General SLO 2: Demonstrate basic pre-reading, reading, and post-reading skills for reading academic texts.

    Student Learning Outcomes Assessments Strategies
    2.1 Demonstrate familiarity with text formats such as table of contents, foreword, index, glossary, tables, headings, and subheadings. Class work, quizzes, and test.
    2.2 State a purpose for reading a piece of text. Short writing exercises, oral presentations.
    2.3 Employ prior knowledge and/or develop new background knowledge for better comprehension. Group discussions, individual oral presentations
    2.4 Identify main idea, supporting details, facts and opinions, and make inferences. Short answer questions, written exercises with a graded rubric, test.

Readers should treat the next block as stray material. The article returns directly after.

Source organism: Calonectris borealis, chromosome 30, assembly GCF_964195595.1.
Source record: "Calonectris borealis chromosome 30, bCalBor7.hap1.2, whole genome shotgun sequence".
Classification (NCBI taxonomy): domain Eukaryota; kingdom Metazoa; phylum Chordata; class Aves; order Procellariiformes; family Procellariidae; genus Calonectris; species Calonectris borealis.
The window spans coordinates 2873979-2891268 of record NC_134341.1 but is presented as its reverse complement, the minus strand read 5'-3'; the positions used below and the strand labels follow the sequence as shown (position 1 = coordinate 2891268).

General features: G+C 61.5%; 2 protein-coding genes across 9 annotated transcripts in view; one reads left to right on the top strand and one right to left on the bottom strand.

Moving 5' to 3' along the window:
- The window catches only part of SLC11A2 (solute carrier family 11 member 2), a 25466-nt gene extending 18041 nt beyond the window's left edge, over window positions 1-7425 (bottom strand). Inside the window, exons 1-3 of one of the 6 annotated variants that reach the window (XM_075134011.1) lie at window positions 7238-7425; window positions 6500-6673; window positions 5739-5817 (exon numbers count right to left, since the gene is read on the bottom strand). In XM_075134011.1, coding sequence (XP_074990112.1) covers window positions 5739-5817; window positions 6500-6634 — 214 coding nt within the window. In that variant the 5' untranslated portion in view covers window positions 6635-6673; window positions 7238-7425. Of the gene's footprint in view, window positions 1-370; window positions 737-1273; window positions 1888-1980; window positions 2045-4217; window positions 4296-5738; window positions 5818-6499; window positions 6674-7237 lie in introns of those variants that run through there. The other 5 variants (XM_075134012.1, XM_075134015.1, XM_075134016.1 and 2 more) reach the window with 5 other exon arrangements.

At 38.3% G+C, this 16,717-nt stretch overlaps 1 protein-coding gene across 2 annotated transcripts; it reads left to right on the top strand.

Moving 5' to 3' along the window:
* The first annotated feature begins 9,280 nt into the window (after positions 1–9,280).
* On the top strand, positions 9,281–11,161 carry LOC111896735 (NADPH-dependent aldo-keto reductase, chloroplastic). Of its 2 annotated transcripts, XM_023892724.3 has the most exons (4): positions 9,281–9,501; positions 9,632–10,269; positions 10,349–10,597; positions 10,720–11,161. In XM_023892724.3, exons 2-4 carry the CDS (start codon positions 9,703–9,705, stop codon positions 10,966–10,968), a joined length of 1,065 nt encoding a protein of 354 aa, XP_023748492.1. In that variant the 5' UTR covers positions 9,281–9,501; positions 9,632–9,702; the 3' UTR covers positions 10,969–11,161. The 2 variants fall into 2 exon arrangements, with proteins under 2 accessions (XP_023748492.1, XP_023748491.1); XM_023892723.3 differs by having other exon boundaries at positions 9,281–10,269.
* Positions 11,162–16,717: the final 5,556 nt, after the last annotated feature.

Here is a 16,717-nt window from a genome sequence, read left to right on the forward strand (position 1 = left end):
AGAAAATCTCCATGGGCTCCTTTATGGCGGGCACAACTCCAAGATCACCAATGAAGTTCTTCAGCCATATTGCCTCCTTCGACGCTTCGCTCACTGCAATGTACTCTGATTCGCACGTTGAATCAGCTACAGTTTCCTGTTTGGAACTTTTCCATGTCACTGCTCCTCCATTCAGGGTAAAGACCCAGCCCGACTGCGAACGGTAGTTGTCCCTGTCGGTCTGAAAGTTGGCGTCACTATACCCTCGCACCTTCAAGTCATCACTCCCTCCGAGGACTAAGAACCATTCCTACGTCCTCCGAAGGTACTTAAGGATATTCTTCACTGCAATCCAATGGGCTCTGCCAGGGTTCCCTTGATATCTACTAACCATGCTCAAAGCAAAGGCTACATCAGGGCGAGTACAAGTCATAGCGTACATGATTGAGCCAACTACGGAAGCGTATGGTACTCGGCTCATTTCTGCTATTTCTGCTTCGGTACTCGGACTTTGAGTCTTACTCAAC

2.5 Employ context clues and decoding skills to deduce vocabulary meaning. Class work, quizzes, and test.
    2.6 Rephrase and explain main ideas from a reading passage. Class work, Short writing exercises, quizzes, and test.
    2.7 Summarize short reading passages. Written exercises and summaries.
    2.8 Respond to reading. Group discussions, written exercises, quizzes, and test.

    General SLO 3: Write well-organized paragraphs and essays using appropriate sentence structures, grammar, the writing process, and time management skills.

    Student Learning Outcomes Assessments Strategies
    3.1 Write correctly structured simple and complex sentences. Class work, quizzes, and test.
    3.2 Organize paragraphs and essays. Parts of essay projects, submit intro, body, and conclusion paragraphs, write a final draft essay with a graded rubrics.
    3.3 Write coherent paragraphs and essays. Pre-writing, writing, and post writing paragraphs projects, 1st and final draft essays with graded rubrics.